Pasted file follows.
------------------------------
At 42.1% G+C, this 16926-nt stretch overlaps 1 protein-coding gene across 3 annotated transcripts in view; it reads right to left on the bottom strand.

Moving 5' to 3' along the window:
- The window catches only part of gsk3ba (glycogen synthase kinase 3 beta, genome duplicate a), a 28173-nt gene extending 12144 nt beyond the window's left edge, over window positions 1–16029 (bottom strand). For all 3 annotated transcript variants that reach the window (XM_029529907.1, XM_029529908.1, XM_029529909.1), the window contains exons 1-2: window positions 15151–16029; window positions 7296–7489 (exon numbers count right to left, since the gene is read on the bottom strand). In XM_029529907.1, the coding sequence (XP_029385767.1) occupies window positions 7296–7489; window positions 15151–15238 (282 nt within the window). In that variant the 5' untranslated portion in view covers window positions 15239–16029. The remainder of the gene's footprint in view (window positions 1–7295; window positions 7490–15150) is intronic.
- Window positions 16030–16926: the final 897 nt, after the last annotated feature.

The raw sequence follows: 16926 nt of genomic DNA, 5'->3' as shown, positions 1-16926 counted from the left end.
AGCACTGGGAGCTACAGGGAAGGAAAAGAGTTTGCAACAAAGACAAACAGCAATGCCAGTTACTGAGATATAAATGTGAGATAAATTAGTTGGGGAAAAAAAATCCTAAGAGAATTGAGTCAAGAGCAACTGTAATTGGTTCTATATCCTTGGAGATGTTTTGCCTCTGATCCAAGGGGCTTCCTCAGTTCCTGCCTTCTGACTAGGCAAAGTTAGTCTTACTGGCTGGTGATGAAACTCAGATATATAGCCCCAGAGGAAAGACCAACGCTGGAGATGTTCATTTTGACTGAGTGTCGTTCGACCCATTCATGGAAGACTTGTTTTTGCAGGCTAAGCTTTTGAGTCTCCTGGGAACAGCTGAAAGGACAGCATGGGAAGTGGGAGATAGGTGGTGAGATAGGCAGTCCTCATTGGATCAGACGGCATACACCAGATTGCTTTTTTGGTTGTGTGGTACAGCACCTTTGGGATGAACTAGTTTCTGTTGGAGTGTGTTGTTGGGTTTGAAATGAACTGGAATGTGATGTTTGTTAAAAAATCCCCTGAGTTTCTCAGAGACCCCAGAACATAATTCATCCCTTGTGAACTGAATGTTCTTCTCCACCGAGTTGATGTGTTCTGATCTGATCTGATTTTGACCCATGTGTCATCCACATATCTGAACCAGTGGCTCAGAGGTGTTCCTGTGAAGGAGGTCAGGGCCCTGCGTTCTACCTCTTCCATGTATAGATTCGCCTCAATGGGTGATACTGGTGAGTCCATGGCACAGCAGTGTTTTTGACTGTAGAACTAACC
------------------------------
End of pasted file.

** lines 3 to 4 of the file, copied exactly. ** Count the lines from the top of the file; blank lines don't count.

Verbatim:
- The window catches only part of gsk3ba (glycogen synthase kinase 3 beta, genome duplicate a), a 28173-nt gene extending 12144 nt beyond the window's left edge, over window positions 1–16029 (bottom strand). For all 3 annotated transcript variants that reach the window (XM_029529907.1, XM_029529908.1, XM_029529909.1), the window contains exons 1-2: window positions 15151–16029; window positions 7296–7489 (exon numbers count right to left, since the gene is read on the bottom strand). In XM_029529907.1, the coding sequence (XP_029385767.1) occupies window positions 7296–7489; window positions 15151–15238 (282 nt within the window). In that variant the 5' untranslated portion in view covers window positions 15239–16029. The remainder of the gene's footprint in view (window positions 1–7295; window positions 7490–15150) is intronic.
- Window positions 16030–16926: the final 897 nt, after the last annotated feature.